What I found by continuing to write was that I was helping people. I had no idea how many broken, hurt people were out there who felt alone like I had. Hundreds have come forward and emailed me in the past five months.

Thank You for Your Survey Answers (Cult & Destructive Ministries Survey)

I recently started working on a story about one girl in particular who reached out to me. She wanted to do a story about her group with some type of media coverage with similar intentions as I had when first starting this blog. I wanted people to know sort of the unscripted version, the unpretty side of my group. What went on behind the scenes and why no one talked about it. She had valid reasons in sharing her story, so we settled on doing a story for my blog as a starting point with discussion about how to reach out to larger media organizations with the story. Stories like these take a lot of research and fact checking on my end because abusive groups are great at covering up their abuse and attempt to discredit the victims in any way they can. Careful research and analysis is required in these stories.

Earlier in the week, I shared a Cult & Destructive Ministries survey with you all. I’m so excited about this. I’ll tell you why.

I’ve been getting emails from people over the past year and a half (since I started blogging) about their group and some of their stories. Some of you have amazing stories and they have been very heartbreaking and gut wrenching. To be quite honest, I went to hide after reading some of them. I cried. But I wasn’t sure if I could do anything to help. Each case is unique and each person is seeking something different by their email to me. Some, it seems, desire professional guidance to help them navigate through the tough road they have ahead. I am not a professional therapist and I have not found a professional I feel is qualified to help (who has the time). I do not endorse Christian therapists in aiding the recovery of cult survivors. Yet, not every secular therapist is a good fit for someone else. So, I’ve been at a loss on how to help the growing problem I see within my Inbox.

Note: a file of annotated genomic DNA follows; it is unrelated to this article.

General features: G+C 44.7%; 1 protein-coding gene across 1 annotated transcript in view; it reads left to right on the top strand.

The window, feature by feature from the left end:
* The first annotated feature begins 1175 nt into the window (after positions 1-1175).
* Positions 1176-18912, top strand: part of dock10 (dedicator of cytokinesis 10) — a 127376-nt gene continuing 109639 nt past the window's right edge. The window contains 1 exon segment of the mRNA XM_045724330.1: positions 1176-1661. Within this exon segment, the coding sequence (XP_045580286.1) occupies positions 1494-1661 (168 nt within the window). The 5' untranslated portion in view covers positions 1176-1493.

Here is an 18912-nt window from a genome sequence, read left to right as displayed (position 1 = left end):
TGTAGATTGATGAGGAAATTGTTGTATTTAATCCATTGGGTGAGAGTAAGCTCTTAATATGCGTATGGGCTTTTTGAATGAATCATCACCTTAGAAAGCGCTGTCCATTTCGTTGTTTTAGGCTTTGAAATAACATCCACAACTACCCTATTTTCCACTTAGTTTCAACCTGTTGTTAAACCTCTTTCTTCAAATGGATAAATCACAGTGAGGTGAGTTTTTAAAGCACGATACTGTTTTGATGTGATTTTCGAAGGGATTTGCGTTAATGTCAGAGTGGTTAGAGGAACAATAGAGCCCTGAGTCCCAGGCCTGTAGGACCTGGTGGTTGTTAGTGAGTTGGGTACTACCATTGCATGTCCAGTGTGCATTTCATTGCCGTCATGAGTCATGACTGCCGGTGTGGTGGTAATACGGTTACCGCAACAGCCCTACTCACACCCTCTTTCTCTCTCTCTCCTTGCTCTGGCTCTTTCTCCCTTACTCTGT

The gears have started turning this week, though, and I think I’m onto something that may begin to help.

I recently started working on a story about one girl in particular who reached out to me. She wanted to do a story about her group with some type of media coverage with similar intentions as I had when first starting this blog. I wanted people to know sort of the unscripted version, the unpretty side of my group. What went on behind the scenes and why no one talked about it. She had valid reasons in sharing her story, so we settled on doing a story for my blog as a starting point with discussion about how to reach out to larger media organizations with the story. I have some points of contact that I’m interested in sharing the story with but stories like these take a lot of research and fact checking on my end because abusive groups are great at covering up their abuse and attempt to discredit the victims in any way they can. Careful research and analysis is required in these stories.